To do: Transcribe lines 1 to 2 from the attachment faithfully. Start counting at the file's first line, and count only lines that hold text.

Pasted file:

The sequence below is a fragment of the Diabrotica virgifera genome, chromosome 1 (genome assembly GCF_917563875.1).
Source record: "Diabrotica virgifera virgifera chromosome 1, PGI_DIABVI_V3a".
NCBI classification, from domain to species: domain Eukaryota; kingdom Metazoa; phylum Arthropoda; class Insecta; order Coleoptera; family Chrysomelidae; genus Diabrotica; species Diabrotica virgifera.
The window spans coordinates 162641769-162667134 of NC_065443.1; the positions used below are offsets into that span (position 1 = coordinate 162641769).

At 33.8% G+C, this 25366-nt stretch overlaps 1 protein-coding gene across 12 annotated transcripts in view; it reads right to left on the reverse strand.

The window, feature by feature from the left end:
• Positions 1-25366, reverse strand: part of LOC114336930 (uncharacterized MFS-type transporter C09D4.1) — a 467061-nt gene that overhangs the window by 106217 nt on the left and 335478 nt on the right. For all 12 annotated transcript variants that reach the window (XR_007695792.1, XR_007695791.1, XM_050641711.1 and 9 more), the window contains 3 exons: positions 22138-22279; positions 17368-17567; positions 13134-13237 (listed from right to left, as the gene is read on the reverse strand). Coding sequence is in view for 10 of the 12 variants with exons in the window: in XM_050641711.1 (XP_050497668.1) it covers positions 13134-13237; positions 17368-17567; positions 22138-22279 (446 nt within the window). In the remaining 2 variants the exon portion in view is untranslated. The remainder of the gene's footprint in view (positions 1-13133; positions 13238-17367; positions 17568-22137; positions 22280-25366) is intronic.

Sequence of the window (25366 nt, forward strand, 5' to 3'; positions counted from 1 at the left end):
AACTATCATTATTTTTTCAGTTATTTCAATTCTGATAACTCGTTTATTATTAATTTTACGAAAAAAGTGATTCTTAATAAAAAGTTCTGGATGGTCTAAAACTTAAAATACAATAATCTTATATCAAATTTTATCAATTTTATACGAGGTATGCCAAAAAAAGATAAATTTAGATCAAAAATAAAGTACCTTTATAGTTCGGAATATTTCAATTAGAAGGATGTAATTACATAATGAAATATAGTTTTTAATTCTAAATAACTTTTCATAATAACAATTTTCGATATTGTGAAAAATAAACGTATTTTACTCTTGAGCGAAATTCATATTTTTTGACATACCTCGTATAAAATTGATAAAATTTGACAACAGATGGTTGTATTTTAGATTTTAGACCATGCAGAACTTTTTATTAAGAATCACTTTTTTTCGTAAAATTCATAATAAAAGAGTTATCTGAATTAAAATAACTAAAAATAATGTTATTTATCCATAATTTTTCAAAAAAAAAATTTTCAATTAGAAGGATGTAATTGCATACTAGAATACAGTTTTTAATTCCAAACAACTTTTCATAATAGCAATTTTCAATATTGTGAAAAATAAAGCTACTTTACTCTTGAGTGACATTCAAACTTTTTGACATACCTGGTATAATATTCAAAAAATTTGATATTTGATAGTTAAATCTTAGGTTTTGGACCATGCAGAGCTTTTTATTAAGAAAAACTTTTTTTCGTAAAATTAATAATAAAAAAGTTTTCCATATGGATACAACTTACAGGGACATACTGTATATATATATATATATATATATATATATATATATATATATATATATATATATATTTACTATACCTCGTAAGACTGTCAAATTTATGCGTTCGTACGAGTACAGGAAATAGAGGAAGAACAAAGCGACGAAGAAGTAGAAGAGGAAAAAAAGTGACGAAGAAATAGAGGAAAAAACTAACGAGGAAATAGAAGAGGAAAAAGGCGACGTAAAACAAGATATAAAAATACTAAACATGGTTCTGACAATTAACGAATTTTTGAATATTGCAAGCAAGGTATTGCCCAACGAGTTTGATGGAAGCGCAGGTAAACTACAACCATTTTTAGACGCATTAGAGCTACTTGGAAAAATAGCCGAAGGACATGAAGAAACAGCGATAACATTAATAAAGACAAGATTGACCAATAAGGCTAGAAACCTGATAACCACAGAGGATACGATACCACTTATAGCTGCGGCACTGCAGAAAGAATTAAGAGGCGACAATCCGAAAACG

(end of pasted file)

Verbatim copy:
The sequence below is a fragment of the Diabrotica virgifera genome, chromosome 1 (genome assembly GCF_917563875.1).
Source record: "Diabrotica virgifera virgifera chromosome 1, PGI_DIABVI_V3a".